You could remove the private key from the Key after having used it for signing. But I guess to want to re-use it for other things. (Which again, I personally would not do)

    5)

    You are right, but that's not all :)

    For Server-Level actions these procedures would need to be in msdb, or that database would need to be trustworthy. For a specific database where I have control of the exact code inside, that setting (TRUSTWORTHY) is actually meant for. For other databases (which contain code that the administrator didn’t write himself) I would usually advise against doing that and recommend certificates (or asymmetric key if you like). I guess you see why I like to take things apart..

    This other thread might also be of interest for you:

    http://social.msdn.microsoft.com/Forums/sqlserver/en-US/79391dd7-9afb-4bfb-aa90-1fc1cc82b305/impersonation-on-server-level-doesnt-work


    Andreas Wolter | Microsoft Certified Master SQL Server
    Blog: www.insidesql.org/blogs/andreaswolter
    Web: www.andreas-wolter.com

    Wednesday, August 7, 2013 9:09 PM

All replies

  • A db_owner can of course do ANYTHING inside his database. Under circumstances even on the whole server, if "his" database is Trustworthy and at the same time owned by lets say sa.

    So this is something to watch out for.

    If you do not want him to be able to re-sign a proc, then this proc + key must not be under his control (!).

    Either deny him those actions, or put the proc into a different database altogether. That will certainly also keep the "borders" clearer.


    Andreas Wolter | Microsoft Certified Master SQL Server
    Blog: www.insidesql.org/blogs/andreaswolter
    Web: www.andreas-wolter.com

    Wednesday, August 7, 2013 2:00 PM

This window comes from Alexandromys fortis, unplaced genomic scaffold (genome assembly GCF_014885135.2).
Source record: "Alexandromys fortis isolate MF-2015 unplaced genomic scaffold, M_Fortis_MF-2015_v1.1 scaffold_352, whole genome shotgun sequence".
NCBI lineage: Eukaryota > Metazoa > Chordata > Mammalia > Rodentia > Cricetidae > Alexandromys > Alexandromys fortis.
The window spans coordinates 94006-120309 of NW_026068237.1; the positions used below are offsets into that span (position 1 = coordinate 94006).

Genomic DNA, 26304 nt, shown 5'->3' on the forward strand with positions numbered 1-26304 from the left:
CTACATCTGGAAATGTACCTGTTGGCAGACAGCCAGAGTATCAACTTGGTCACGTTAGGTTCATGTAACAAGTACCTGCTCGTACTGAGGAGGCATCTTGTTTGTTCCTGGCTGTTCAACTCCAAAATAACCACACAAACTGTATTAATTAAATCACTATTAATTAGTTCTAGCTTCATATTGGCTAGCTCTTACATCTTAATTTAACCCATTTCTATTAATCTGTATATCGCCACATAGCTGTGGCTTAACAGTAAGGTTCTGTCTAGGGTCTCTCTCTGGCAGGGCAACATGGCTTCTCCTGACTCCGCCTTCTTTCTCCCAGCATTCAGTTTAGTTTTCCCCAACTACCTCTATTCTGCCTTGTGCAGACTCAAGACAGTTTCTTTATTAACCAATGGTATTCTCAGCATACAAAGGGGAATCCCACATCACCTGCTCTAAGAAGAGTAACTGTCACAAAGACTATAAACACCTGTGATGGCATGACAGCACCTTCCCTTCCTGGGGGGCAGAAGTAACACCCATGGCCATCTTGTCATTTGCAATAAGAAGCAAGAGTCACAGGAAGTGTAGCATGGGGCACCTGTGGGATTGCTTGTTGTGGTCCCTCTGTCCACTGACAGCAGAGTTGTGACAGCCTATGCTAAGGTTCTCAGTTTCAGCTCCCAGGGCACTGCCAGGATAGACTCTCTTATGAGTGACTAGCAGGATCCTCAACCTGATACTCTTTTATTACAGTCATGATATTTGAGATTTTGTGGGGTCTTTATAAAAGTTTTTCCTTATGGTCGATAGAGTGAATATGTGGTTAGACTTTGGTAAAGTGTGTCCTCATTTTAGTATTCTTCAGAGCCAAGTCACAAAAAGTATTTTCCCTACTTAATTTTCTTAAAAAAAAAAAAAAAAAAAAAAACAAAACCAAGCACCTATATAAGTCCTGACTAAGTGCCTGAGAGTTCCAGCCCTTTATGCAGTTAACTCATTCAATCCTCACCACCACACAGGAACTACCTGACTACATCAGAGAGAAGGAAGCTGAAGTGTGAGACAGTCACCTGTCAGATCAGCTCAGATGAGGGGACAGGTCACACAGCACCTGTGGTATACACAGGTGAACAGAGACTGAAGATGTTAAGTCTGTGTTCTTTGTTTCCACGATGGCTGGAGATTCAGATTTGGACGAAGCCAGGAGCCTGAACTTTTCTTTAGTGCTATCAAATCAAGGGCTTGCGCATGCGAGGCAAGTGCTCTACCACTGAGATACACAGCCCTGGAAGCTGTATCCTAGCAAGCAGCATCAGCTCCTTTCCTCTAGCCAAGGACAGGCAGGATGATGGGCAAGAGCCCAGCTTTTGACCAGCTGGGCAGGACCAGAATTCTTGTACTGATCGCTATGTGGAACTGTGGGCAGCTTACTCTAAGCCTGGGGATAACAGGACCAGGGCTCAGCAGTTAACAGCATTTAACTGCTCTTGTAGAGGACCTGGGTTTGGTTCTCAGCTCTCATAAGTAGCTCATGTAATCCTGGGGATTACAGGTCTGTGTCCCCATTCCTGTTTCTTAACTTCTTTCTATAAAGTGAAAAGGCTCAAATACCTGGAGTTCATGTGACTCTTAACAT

• 1. Put the proc into a different database altogether, is not appropriate solution, 
    because I want to use this key to sign clr library in my database as well.


    2. Is it possible to sign stored procedure in my database by asymmetric key that is located only in "master" database?

    3. What exactly permissions should I deny my login of ?

    4. If I add signature with password, will not it be a good enough protection?

    5. More generally, what is the best practice for such case:
      
       a) There is a sql server host
       b) The installation will be done under "sa" user. (the installation will be signed with VeriSign certificate, so I can trust it)
       b) The installation will create "limited" server login and a database. 
    This login will be db_owner of this database. All operations will be done under this login. This login needs to execute some operations requiring high server-level permissions. 
    How can I achive this?
    Wednesday, August 7, 2013 3:03 PM
  • 1)

    And is has to be the exact same key I suppose..?

    2)

    No, the key has to be in the same database

    3)

    Depending on the real needs, you could deny this user all ddl Actions within a certain schema, so he cannot alter this Procedure at all.

    You can also just prevent using that key by denying him the Control permission on it like that:

    DENY CONTROL ON ASYMMETRIC KEY::[YourKeyName] TO [DBOwner_User_Or_Role];

    4)

    If you make sure that the key is not protected by the database master key as well, this would in fact prevent the user from using the key as well.

    It might actually be easier for your needs.

    5)

    I am not sure what you mean by b)

    c) is what we are talking about here. In general I would use a custom server-role (SQL Server 2012 onwards) and either grant it the necessary permissions (for example that could be “Alter Any Database”.